Tapas Brindisa Shoreditch: Artisan gems at revamped diner
- Credit: Brindisa
The Gazette samples the tapas at Brindisa Shoreditch, where Spain’s artisan producers are celebrated.
Before its revamp, tapas restaurant Tramontana was darker, felt smaller and had more of a Spanish feel, according to one of its waiters.
Now the place off Old Street is lighter which makes the space feel immense, and there’s more of a “Shoreditch” vibe thanks to touches like the obligatory exposed concrete walls.
A garland of hundreds of dried red chilli peppers are hung next to a large communal table which lends a café feel, and diners can enjoy the spectacle of chefs in the open kitchen at a long, sweeping curved bar.
With the new look comes a new name - Tapas Brindisa Shoreditch – stemming from the Spanish word “Brindis”, meaning to raise your glass to toast.
You may also want to watch:
It’s a nod to the Spanish producers and growers whose food is served up here, and it’s in part down to them that it tastes so gloriously delectable.
The quality of their products shines through - right down to the simple dish of olives we started with – the biggest, juiciest, most wonderful ever pass my lips, scented by orange segments that the producers from Cadiz stuff them with.
- 1 Police appeal for help to trace wanted Dalston man
- 2 Jailed: 'Dangerous' Hackney predator found with 1,600 indecent child images
- 3 Hackney road closures 'will cost lives', says volunteer ambulance service
- 4 Joint Covid patrols launched to ensure lockdown rules are followed
- 5 'Common sense' prevails as Stamford Hill testing centre moved out of estate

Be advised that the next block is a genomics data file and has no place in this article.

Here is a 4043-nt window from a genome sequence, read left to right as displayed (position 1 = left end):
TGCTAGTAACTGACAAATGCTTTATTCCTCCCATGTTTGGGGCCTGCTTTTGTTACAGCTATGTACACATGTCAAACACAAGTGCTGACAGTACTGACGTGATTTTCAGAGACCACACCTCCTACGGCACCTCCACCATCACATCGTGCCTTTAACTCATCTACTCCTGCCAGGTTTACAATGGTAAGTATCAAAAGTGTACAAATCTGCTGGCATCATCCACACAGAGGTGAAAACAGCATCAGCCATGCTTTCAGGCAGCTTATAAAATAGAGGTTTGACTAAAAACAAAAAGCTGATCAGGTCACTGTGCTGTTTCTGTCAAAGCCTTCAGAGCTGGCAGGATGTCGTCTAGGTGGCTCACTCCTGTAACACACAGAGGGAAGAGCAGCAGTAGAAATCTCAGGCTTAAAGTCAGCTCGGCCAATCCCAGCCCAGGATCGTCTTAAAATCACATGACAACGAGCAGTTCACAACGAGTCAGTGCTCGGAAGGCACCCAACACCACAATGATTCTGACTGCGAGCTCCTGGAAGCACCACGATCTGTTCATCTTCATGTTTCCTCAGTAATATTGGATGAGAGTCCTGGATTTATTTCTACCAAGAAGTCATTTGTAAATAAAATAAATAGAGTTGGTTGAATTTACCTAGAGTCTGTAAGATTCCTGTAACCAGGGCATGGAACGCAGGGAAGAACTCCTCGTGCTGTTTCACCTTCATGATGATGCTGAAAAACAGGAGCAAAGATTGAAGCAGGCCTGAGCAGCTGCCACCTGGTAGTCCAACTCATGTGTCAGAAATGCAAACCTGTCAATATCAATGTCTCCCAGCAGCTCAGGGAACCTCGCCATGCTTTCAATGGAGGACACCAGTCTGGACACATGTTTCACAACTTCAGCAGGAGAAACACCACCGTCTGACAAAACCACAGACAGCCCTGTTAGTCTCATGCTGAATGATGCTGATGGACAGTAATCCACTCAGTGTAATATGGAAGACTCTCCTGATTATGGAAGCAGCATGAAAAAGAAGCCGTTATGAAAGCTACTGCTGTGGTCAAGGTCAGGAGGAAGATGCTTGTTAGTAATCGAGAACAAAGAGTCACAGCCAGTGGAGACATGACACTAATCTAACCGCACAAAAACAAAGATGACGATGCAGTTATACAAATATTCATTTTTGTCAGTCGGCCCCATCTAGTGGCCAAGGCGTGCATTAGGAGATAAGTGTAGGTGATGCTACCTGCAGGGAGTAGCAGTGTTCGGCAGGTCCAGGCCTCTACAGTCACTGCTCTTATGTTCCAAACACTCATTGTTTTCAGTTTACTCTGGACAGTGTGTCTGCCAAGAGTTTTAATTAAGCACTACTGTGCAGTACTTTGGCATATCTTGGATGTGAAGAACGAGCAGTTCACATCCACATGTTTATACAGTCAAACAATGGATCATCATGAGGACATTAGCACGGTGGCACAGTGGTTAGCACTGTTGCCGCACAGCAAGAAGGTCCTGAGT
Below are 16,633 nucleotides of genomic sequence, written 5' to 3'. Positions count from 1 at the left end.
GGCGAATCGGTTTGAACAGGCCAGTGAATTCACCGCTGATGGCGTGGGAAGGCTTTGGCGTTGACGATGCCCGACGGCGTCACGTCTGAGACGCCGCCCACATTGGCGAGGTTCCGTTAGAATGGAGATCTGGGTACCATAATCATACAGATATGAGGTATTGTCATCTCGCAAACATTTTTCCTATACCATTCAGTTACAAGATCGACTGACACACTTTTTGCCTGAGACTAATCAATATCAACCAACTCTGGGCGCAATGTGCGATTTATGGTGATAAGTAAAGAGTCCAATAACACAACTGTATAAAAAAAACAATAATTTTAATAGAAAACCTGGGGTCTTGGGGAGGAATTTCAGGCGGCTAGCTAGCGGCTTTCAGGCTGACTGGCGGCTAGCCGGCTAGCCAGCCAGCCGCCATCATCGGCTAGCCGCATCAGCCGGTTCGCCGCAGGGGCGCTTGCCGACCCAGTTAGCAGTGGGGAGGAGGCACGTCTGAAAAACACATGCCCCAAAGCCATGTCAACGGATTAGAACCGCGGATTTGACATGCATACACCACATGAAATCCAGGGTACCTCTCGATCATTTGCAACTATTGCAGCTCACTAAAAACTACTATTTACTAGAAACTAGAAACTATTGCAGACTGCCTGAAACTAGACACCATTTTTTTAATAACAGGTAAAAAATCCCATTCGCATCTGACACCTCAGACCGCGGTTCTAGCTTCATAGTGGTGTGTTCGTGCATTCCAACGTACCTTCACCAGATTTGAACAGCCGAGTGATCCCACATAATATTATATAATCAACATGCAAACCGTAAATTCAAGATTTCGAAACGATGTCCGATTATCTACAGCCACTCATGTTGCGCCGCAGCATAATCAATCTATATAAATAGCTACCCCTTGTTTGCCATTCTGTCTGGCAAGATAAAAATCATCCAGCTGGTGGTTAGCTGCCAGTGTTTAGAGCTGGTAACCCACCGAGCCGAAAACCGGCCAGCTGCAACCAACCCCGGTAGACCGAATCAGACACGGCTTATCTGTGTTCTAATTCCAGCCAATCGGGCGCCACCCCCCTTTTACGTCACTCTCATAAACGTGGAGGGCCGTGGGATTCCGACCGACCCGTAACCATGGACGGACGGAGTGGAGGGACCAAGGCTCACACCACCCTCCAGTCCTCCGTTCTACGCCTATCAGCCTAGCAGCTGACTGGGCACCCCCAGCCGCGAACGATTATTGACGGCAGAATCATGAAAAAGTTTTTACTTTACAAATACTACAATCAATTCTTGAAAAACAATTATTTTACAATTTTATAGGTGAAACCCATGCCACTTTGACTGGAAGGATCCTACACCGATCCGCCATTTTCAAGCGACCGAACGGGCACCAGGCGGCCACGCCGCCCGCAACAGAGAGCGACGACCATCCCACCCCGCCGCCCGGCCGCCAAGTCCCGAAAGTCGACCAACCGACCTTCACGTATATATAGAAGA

- 6 Covid-safe shared workspaces in Hackney on flexibility without formalities
- 7 Lockdown: Thirteen card players busted by police in Hackney social club
- 8 Hackney author speaks out against stop and search
- 9 Stoke Newington School looks to raise £60K for student laptops
- 10 Homerton High Street attack: Man in his 50s stabbed in the back
Brindisa specialises in Mediterranean, Eastern and Southern Spanish cuisine with tapas, picoteos and platters of charcuterie, cheese, cured fish and of course a seafood paella with prawn, cuttlefish and mussels.
You can taste the acorns that the Iberico black pigs grazed on, and we’re told it takes seven years to get the product on the table – three-and-a-half growing them and the same to cure.
My son who usually shies away from peppers wolfed down the salty specimens. The manchego has a deeper taste than anything you can buy in a supermarket and the croquetas de jamon are crunchy and creamy with a gloriously soft flavour.
It’s worth going back for the omelette alone, which looks like a cake and is served with aioli sauce. The black sausage is deliciously rich and the artisan goats’ cheese served with orange blossom honey and dried beetroot was wonderful - again from an artisan supplier with rigorous standards, who throws away batches they aren’t happy with we were told.
Showcasing quality produce and the gastronomic culture of Mediterranean Spain, Brindisa sticks in my mind and I’ll make a point to return.